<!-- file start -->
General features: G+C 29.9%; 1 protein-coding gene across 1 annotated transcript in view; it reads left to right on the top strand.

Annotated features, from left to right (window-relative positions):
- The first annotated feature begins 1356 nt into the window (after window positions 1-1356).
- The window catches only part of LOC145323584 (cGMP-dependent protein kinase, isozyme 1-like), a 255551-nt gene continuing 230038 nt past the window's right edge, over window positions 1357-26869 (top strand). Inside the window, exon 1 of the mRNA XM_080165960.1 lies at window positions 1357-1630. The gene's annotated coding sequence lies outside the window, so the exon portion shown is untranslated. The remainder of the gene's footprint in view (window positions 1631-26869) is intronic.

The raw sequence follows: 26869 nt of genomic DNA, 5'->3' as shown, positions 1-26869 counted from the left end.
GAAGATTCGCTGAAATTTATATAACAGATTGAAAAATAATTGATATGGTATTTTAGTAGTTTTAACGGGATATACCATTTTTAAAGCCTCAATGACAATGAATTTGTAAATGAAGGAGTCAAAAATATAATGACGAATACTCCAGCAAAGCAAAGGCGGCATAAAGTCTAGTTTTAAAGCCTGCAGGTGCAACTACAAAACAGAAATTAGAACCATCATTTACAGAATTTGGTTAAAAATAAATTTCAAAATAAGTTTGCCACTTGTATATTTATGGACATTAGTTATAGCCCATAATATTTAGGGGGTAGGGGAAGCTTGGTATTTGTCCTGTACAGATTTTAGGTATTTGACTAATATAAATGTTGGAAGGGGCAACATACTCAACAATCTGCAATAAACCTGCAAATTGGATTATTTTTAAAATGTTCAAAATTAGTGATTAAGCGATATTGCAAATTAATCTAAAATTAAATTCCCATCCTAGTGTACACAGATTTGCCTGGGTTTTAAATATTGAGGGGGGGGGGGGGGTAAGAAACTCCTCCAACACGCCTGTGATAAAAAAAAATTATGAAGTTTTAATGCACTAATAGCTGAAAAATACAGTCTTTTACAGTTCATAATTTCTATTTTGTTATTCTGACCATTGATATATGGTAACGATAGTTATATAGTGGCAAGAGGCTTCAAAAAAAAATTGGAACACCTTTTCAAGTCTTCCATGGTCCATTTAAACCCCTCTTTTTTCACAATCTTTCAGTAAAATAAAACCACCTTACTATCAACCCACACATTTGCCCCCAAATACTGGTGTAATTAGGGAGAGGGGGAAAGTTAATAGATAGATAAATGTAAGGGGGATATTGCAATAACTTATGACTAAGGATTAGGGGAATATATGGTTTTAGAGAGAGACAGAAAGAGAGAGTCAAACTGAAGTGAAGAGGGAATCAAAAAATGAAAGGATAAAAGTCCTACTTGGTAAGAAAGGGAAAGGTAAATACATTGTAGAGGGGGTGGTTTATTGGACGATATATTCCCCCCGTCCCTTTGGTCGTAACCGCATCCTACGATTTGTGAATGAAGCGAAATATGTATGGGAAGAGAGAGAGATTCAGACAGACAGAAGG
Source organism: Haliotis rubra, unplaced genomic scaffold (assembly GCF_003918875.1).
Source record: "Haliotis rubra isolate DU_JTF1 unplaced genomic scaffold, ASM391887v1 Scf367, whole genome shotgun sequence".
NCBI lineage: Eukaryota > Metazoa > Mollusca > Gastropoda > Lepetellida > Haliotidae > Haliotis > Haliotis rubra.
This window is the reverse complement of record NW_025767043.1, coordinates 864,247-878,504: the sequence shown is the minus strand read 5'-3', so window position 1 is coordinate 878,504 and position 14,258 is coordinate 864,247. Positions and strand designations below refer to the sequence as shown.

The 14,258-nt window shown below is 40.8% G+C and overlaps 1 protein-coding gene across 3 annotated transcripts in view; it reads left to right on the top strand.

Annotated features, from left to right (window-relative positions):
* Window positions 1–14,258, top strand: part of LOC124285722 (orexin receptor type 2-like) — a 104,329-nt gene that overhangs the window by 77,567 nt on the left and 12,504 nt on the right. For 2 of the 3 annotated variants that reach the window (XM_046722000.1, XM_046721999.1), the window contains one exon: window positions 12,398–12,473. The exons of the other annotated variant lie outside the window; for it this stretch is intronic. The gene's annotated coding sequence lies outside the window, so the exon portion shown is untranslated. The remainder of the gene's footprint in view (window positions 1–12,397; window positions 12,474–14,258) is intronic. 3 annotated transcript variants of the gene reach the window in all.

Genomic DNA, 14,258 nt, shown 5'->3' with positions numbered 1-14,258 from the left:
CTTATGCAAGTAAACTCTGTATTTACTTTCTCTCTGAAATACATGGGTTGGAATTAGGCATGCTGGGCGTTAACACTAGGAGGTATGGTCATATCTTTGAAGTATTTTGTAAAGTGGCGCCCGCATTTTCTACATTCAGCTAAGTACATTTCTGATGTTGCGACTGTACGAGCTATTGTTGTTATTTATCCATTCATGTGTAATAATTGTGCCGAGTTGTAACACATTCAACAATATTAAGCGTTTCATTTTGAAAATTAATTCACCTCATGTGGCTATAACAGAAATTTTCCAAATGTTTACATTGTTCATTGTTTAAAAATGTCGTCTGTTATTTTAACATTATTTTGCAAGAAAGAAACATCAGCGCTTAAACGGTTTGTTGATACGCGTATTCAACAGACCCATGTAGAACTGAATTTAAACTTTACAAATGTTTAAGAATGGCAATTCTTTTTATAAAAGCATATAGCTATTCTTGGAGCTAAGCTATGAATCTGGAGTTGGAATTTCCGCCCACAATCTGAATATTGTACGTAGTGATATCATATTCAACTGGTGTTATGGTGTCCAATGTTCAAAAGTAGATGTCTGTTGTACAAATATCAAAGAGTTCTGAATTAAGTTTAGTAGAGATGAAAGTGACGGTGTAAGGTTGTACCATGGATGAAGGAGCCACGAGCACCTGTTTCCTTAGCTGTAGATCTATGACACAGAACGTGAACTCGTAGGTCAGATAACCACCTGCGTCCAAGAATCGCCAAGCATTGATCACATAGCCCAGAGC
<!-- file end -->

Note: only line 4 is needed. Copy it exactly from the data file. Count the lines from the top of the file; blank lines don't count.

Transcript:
- The window catches only part of LOC145323584 (cGMP-dependent protein kinase, isozyme 1-like), a 255551-nt gene continuing 230038 nt past the window's right edge, over window positions 1357-26869 (top strand). Inside the window, exon 1 of the mRNA XM_080165960.1 lies at window positions 1357-1630. The gene's annotated coding sequence lies outside the window, so the exon portion shown is untranslated. The remainder of the gene's footprint in view (window positions 1631-26869) is intronic.